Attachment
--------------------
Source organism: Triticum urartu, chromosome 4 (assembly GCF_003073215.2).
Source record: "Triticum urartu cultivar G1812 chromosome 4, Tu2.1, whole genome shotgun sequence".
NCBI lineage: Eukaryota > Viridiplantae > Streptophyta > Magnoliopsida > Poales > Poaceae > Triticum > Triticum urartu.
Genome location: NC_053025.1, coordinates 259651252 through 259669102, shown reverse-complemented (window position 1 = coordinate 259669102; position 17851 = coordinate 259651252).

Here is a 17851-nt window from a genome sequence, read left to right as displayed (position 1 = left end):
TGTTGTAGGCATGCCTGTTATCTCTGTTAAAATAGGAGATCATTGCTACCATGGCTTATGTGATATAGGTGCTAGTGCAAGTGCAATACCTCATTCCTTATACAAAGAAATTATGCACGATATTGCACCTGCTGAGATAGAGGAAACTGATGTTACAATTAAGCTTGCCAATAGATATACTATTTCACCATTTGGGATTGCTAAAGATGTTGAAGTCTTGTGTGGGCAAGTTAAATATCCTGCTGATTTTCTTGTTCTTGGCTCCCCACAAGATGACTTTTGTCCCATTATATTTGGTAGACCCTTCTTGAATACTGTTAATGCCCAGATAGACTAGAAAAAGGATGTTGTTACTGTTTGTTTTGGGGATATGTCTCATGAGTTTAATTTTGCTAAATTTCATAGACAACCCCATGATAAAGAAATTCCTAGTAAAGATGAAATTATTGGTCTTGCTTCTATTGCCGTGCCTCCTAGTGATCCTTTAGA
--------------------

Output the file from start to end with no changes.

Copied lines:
Source organism: Triticum urartu, chromosome 4 (assembly GCF_003073215.2).
Source record: "Triticum urartu cultivar G1812 chromosome 4, Tu2.1, whole genome shotgun sequence".
NCBI lineage: Eukaryota > Viridiplantae > Streptophyta > Magnoliopsida > Poales > Poaceae > Triticum > Triticum urartu.
Genome location: NC_053025.1, coordinates 259651252 through 259669102, shown reverse-complemented (window position 1 = coordinate 259669102; position 17851 = coordinate 259651252).

Here is a 17851-nt window from a genome sequence, read left to right as displayed (position 1 = left end):
TGTTGTAGGCATGCCTGTTATCTCTGTTAAAATAGGAGATCATTGCTACCATGGCTTATGTGATATAGGTGCTAGTGCAAGTGCAATACCTCATTCCTTATACAAAGAAATTATGCACGATATTGCACCTGCTGAGATAGAGGAAACTGATGTTACAATTAAGCTTGCCAATAGATATACTATTTCACCATTTGGGATTGCTAAAGATGTTGAAGTCTTGTGTGGGCAAGTTAAATATCCTGCTGATTTTCTTGTTCTTGGCTCCCCACAAGATGACTTTTGTCCCATTATATTTGGTAGACCCTTCTTGAATACTGTTAATGCCCAGATAGACTAGAAAAAGGATGTTGTTACTGTTTGTTTTGGGGATATGTCTCATGAGTTTAATTTTGCTAAATTTCATAGACAACCCCATGATAAAGAAATTCCTAGTAAAGATGAAATTATTGGTCTTGCTTCTATTGCCGTGCCTCCTAGTGATCCTTTAGA